Bl. János Brenner and our journeys to sainthood


This All Saints’ Day, I found myself coming to a startling realization: We are all called to be saints. 

The homily of Fr. Joseph Van House, O.Cist., affiliate assistant professor of theology, during the All Saints’ Day mass included a passage translated from the journals of Blessed János Brenner, a Cistercian brother in the 1950s. In them, Blessed Brenner describes a vision he had in which he saw a mountain with “a peak that almost reached heaven.”

At the bottom of the mountain were “deep ditches filled with disgusting mire.” The souls that had managed to climb out of these were those who “abandoned their faults but have not set foot on the way of virtue.”

Further up the slope were those souls who had “tried to chain to themselves the dangling threads of God’s grace, as much as possible, which helped them rise higher.” Finally, nearing the top of the mountain but never reaching the peak, were the great saints who “were able to approach when the string of their life was torn, which alone had kept them on earth; they jumped into heaven.”

This vision of Bl. Brenner, translated into English by Fr. Van House and Fr. Roch Kereszty, O.Cist., presents three destinations on the journey towards sainthood: to recognize and rid ourselves of the faults bogging us down in our lives, to embrace the graces that God so freely extends towards us, and to disconnect ourselves from our worldly lives in exchange for something greater.

“I would like to think that there are some common trenches among undergraduates that I’ve managed to get beyond but also there are some that just eternally have to be fought,” said Fr. Van House, when asked about the trenches in his own life. “Learning to listen to God, becoming humble, those are all areas where I strive and I need to strive more.”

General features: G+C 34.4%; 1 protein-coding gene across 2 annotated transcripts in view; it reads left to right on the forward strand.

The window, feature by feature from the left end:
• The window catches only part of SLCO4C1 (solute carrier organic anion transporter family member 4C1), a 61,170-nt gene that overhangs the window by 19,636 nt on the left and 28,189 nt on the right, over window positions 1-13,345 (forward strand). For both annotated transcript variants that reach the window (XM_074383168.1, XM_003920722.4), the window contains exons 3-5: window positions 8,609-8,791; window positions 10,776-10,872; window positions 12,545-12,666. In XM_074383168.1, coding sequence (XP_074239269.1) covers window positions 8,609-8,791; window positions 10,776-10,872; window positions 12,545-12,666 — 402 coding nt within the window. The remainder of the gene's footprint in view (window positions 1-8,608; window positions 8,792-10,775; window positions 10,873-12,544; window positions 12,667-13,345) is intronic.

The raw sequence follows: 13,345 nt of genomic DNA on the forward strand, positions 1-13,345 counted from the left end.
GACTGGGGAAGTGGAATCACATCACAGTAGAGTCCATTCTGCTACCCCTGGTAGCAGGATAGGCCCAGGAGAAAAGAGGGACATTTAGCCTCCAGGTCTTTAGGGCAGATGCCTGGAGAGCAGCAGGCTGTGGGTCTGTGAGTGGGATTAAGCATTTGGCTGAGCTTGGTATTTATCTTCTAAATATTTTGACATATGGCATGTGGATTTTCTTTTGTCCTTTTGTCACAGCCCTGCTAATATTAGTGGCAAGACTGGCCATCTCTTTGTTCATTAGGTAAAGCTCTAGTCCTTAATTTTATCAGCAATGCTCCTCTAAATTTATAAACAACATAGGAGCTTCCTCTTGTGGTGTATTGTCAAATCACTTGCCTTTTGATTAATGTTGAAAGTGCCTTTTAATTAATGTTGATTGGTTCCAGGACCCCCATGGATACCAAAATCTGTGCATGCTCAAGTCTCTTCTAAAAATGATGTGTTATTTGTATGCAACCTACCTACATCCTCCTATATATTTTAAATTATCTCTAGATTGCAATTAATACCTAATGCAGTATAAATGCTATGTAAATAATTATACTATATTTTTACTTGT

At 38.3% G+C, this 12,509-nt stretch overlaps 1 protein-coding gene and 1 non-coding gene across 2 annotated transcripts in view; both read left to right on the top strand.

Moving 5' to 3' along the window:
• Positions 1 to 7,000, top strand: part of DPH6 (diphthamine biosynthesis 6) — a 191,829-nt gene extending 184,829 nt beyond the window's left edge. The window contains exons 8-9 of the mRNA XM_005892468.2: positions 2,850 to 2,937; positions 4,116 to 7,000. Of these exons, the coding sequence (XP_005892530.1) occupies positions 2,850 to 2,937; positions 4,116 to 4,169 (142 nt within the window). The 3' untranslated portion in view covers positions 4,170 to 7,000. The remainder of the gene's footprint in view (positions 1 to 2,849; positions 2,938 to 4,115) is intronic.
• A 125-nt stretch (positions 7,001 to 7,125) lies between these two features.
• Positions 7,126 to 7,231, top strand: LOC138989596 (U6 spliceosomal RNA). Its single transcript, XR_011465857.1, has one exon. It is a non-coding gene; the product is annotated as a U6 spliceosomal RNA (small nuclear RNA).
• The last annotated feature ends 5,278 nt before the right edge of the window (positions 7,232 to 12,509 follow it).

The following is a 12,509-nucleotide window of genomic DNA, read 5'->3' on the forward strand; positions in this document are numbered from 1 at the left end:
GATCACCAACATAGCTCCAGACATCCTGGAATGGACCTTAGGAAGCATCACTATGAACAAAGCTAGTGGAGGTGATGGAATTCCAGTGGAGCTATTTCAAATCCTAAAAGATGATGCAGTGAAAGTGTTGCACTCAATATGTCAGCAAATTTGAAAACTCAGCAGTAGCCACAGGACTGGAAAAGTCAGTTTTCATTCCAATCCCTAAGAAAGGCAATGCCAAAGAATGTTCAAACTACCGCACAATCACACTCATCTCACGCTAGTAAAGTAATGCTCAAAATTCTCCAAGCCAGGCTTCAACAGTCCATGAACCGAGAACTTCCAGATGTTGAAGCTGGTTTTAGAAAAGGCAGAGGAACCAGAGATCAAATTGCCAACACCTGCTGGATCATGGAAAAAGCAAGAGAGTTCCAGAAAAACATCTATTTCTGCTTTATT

How often is it that I convince myself I’m living the life I want, only to realize that the fulfillment I’m receiving is skin-deep? Wallowing in the pits of sin allows us nothing in our lives that we wouldn’t be able to experience in a loving relationship with God. When we acknowledge our sins, we are given the chance to confront them and then move on to something greater.

That greater thing is God. Though I often forget it, I’m never alone in my struggles, whether they’re as small as a need for more patience or as big as a miracle. We only have to turn to Him for help, and He’ll gladly extend it. 

God’s graces, insurmountably beautiful and valuable as they are, are never withheld from us. Partaking in the sacraments, praying and attending religious groups are some of the ways we can open ourselves to God’s graces in our daily lives. 

Finally, Bl. Brenner’s approach to sainthood calls us to sever our connection to the physical world in exchange for spiritual greatness. While we hopefully won’t have to face the gates of Heaven anytime soon, we can still begin to place God first in our lives. 

God’s calling for us to be saints isn’t easy, but what we sacrifice to him, he will return tenfold. As translated from the journals of Bl. Brenner, “There is no greater joy than when man, in his nothingness, can become even more annihilated by becoming immersed in Christ, into the infinite world of His soul, which is filled with wonderful riches that are forever given over to us.”


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